Taking Back Sunday’s not taking anything back
Taking Back Sunday’s gone through more lineup changes than the Cleveland Browns, and yet they continue to put out quality records. The band’s latest, “New Again,” takes the group into some new sonic territory, including mixing up time signatures.
Newest member Matthew Fazzi took some time to talk to Graffiti about the new record in advance of the group’s upcoming show in Morgantown with the All-American Rejects.
Graffiti: Tell us a little about what the band’s been up to.
Fazzi: We had a couple of weeks off after we finished the Blink (182)/Weezer tour, which was amazing.
We had a few days off, and played a show in Hawaii. Then we had a couple weeks off, then just yesterday we had our first show on our tour in Cincinnati, and now we’re in Columbus.
We have a tour coming up with the All-American Rejects. So for the first eight to 10 shows on this tour we have this amazing musician — we love Gavin Castleton.
I’m actually sitting in on guitar with him. So it’s kind of fun to do double duty with Gavin and get him exposed to more people because I think he’s one of the most amazing musicians, personally. Apparently no one’s caught on yet.
And then Anberlin is with us for the next seven weeks total.
Graffiti: The latest album’s a little different for you guys sonically. What made you decide to switch things up?
Fazzi: A lot of it has to do with not wanting to release the same record twice, and trying to keep moving forward all the time.
It’s also the product of when I came in the band everyone had some time off and everyone’s slate was kind of clean and everyone wanted to approach the record in a new way.
They gave me a place to come in as a new member, and I came from a progressive rock band with influences like Yes. I know as players they’re capable, and I thought it would push the band in a little bit of a new direction.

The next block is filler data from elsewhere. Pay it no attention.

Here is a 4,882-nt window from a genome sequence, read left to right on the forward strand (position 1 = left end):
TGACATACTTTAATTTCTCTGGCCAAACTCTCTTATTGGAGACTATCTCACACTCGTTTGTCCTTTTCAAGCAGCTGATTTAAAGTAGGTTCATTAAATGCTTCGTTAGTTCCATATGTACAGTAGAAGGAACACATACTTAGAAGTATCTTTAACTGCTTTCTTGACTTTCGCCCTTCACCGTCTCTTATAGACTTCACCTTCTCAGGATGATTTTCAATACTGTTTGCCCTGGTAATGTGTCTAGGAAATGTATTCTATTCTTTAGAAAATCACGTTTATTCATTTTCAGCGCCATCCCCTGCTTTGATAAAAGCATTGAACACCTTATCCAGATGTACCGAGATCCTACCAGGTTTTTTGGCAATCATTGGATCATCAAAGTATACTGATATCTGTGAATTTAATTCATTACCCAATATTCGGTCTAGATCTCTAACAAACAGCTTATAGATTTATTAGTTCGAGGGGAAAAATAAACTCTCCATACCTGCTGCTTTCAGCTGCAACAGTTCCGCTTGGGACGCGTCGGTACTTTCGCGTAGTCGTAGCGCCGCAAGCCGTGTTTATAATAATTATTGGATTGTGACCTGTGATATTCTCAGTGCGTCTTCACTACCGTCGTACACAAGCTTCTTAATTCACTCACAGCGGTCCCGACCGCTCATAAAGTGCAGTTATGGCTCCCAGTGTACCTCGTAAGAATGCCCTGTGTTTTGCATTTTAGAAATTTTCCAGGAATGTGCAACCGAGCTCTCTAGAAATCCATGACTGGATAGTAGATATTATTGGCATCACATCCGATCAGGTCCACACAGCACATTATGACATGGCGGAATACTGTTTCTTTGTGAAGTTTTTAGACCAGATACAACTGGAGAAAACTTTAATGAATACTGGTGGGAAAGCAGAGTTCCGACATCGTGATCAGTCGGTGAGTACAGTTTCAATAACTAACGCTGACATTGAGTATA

There’s a little bit of subtle time signature stuff, and my guitar playing style is a little different from Fred’s. It meshes well with Matt and we have a lot of melodic space together; we work really well together.
The vibe was good; it was super organic and everyone was contributing ideas. It all came together really quickly and famously. Everyone had a really good time doing it.
Graffiti: What was the song writing process like? I know you probably can’t compare it to previous records, but is the process still largely the same as it was before you joined? It sounds like it might have been pretty collaborative.
Fazzi: For this record it was certainly that way. I think in the past it leaned more heavily on (lead singer) Adam (Lazaara) and (guitarist) Fred (Reyes) for the most part.
For this record, it was fully collaborative, all the way around. If someone had a portion of a song everyone would jump in. It was a really collective effort for the whole band.
There’s a song called, “Swing,” on the record that was mostly contributed by (drummer) Mark (O’Connell) and he went and demoed the song — with no vocal, no melody. The arrangement was a little different the way it turned out on the record, but I thought that was a rad thing. With so many members contributing to the record, it gave us so much stuff to use.
Graffiti: How much of an influence did you have on some of the new sounds? Was it more you encouraging the band to go that direction, or were they kind of waiting to go there anyway.
Fazzi: I think a lot of it had to do with an exchange. It could have been like, “you’re going to play your part,” and that’s it. But they knew I wanted to contribute, and they gave me the voice.
I don’t think they necessarily planned on going on certain stylistic directions before I joined. It’s more like I opened them up to more things … like giving them the suggestions of time signatures or three part harmonies. It’s like, if they didn’t give me the opportunity, it would have turned out pretty different I think.
Graffiti: How’s the reaction been to the new music?
Fazzi: It’s been great for the most part. I notice in some towns people gravitate to the new music more or some people aren’t as pumped.
Even in some countries, like going into England, they embraced the record more than the United States. For some reason I feel like the excitement for certain new songs is way more insane.
Overall, it’s been a very positive reception for the new record, and that’s all we can ask for, especially with the band going through another lineup change. It’s definitely a difficult thing to stick with a band after they keep going through changes.
I’m just thankful people can stick with TBS and not be like, “it’s not Fred, it’s not John, it’s not, ‘Cute without the ‘E.’”
All we try to do is write good songs.
Graffiti: Have you started working on any new material?
Fazzi: Not especially. We’ve been talking about it here and there.
We’ve been talking about general ideas, but we really haven’t settled down to do anything like that because we’ve been touring nonstop since April.
It’s something that’s in the back of our heads but it’s just on the back burner till we can make some time and space to do that.
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